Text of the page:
William Fowler: Citrus Grower, Tax Collector, Mayor & Supervisor

By Mark Gutglueck
William Lane Fowler was born on March 16, 1875 in Newport Minnesota, the son of William and Caroline A. (Lane) Fowler. He received his primary education in a one room schoolhouse in Newport and the first installment of his secondary education at St. Paul’s College, a German-Methodist  boys’ academy near St. Paul, ten miles from his hometown.
His father sold the family’s Minnesota farm in 1890 and moved to Redlands, purchasing ten acres on West Cypress Avenue. Will graduated from Redlands High School, which was then at the corner of Orange Street and Colton Avenue, where Stater Bros. Market is now located. He graduated as part of the school’s second graduating class in 1895, one of 13 seniors. He worked for one year as a janitor at the YMCA and then enrolled at the University of California. With the outbreak of the Spanish-American War, he enlisted with Redlands’ Company G, which entrained in June 1898, but never actually saw action. He came home on leave in November 1898 and was deactivated shortly thereafter.
At that point, Fowler went to work for Isaac Ford, assisting in the surveying of apple orchards in Oak Glen. He also helped chart a course for the South Mountain Water Company pipeline, which brought water to the Redlands Heights district. On November 25, 1902 Fowler married  Elizabeth Shorey, who was referred to as his childhood sweetheart. They remained married for more than 61 years. They had no children.
He was then recruited by the Redlands Fruit Association for its foreman’s position. He also worked as a carpenter until 1906, at which time he was elected city marshal and ex-officio tax collector. He held these dal posts for two years, and then returned to the private sector, again as a carpenter.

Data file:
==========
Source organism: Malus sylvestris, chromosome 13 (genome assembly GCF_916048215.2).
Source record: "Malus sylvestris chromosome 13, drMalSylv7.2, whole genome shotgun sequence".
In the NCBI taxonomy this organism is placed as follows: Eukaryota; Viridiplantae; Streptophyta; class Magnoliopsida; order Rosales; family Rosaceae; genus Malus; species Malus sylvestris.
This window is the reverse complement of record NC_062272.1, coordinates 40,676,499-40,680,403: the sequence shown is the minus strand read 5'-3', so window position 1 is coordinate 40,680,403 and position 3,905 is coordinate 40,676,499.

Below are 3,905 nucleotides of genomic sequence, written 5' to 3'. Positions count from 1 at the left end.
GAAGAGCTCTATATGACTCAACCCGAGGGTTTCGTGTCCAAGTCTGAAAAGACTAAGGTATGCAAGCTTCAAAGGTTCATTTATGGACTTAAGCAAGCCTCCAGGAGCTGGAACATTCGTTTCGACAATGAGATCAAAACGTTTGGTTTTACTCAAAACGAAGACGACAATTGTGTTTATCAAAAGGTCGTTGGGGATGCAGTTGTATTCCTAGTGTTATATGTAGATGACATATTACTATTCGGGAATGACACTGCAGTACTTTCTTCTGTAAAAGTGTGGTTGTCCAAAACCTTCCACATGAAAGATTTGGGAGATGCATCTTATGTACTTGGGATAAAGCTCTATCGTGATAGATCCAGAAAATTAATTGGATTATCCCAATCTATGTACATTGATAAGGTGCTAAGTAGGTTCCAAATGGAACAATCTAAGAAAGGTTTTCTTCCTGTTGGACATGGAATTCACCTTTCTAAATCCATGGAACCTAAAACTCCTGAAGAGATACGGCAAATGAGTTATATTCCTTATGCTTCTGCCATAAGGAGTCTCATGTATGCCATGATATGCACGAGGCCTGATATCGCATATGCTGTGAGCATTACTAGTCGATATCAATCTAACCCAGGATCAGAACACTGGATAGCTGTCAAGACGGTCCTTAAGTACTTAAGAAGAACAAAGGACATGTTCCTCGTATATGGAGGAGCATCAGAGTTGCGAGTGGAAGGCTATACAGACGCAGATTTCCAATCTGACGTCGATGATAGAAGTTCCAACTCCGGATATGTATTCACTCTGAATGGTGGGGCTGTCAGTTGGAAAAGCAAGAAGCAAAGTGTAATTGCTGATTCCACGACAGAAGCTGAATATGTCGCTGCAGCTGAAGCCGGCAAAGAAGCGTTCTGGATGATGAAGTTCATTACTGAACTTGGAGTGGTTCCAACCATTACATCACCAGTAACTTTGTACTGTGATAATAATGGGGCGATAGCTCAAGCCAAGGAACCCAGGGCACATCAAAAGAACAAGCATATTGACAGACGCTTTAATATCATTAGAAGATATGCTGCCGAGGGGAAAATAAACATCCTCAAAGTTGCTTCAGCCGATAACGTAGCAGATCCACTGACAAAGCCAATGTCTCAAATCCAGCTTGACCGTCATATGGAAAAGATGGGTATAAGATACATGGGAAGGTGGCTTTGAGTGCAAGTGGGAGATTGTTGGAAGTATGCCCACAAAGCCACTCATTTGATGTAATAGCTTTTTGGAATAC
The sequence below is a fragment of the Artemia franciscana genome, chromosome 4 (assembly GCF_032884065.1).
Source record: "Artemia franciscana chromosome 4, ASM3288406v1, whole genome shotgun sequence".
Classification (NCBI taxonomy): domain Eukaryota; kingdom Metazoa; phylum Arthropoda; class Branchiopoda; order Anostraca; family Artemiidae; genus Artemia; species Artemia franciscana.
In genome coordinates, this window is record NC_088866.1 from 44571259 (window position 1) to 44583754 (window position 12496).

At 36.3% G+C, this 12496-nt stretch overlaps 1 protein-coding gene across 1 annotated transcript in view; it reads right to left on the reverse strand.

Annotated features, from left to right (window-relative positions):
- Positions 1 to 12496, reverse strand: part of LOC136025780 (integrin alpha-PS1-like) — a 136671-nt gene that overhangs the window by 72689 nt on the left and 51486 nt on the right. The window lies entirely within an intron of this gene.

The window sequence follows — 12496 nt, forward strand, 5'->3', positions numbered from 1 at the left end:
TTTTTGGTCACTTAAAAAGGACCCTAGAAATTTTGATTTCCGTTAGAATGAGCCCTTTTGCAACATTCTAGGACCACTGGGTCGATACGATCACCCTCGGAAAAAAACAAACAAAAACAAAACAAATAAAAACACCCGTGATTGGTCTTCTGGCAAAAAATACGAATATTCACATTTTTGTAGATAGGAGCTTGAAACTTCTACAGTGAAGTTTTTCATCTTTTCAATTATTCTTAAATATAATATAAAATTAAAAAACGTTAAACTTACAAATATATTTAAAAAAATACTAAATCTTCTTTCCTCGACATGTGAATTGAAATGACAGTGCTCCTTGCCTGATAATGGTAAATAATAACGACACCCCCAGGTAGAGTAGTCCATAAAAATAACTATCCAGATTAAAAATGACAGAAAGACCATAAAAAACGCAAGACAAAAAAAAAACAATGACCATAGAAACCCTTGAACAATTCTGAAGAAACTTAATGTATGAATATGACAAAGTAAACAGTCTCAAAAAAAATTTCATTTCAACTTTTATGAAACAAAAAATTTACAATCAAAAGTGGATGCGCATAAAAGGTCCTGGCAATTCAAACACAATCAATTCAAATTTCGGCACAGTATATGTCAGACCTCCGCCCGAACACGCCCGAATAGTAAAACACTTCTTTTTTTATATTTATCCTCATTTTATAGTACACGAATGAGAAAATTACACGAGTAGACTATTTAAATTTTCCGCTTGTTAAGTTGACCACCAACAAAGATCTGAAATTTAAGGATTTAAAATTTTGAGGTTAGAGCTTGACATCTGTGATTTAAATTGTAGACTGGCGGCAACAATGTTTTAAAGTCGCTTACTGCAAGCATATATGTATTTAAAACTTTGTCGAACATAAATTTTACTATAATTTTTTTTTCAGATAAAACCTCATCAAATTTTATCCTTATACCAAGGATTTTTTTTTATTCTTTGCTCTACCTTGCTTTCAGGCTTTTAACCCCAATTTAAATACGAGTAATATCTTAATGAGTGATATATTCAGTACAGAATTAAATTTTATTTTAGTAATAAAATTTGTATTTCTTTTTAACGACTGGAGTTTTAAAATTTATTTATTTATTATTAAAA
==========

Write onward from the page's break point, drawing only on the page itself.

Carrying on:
In 1913, he accepted the manager’s position at the Redlands Heights Orchards. He remained in this post for ten years.
Fowler was an active member of the Chamber of Commerce. He was the secretary of the Redlands Water Company and was a member of the Masonic Lodge, the Redlands Rotary Club and the United Spanish-American War Veterans. He was a prominent churchman, serving as the treasurer for the First Baptist Church for over 30 years, and in 1935 served as the president of the Southern California Baptist Convention.
In the early 1900s, his father had been elected to the Redlands City Council and was chosen to serve two terms as mayor. In 1918, William Fowler emulated his father, being elected as city councilman himself. He departed the council in 1922, but was reelected to it once more in 1926, then again in 1930 and 1934. During this period, he was mayor for four years, from 1932 to 1936. In 1936 he was elected to the San Bernardino County Board of Supervisors, representing the Third District.  He was reelected in 1940.
While on the board of supervisors, Fowler was a member of the committee to which the Flood Control District reported for guidance. He was in a position of considerable importance relating to flood control when the 1938 flood occurred. That catastrophe wreaked destruction on much of Southern California, causing the loss of many lives and many millions of dollars in damages to property and utilities.
After retirement from the board of supervisors, Fowler returned to his citrus orchard and his home in Redlands with his wife, When his home and grove were sold for the construction of the Smiley Grammar School, Mr. and Mrs. Fowler purchased a home on East Fern Street. It was there that he died on January 28, 1964, at the age of 89, following a long period of declining health.

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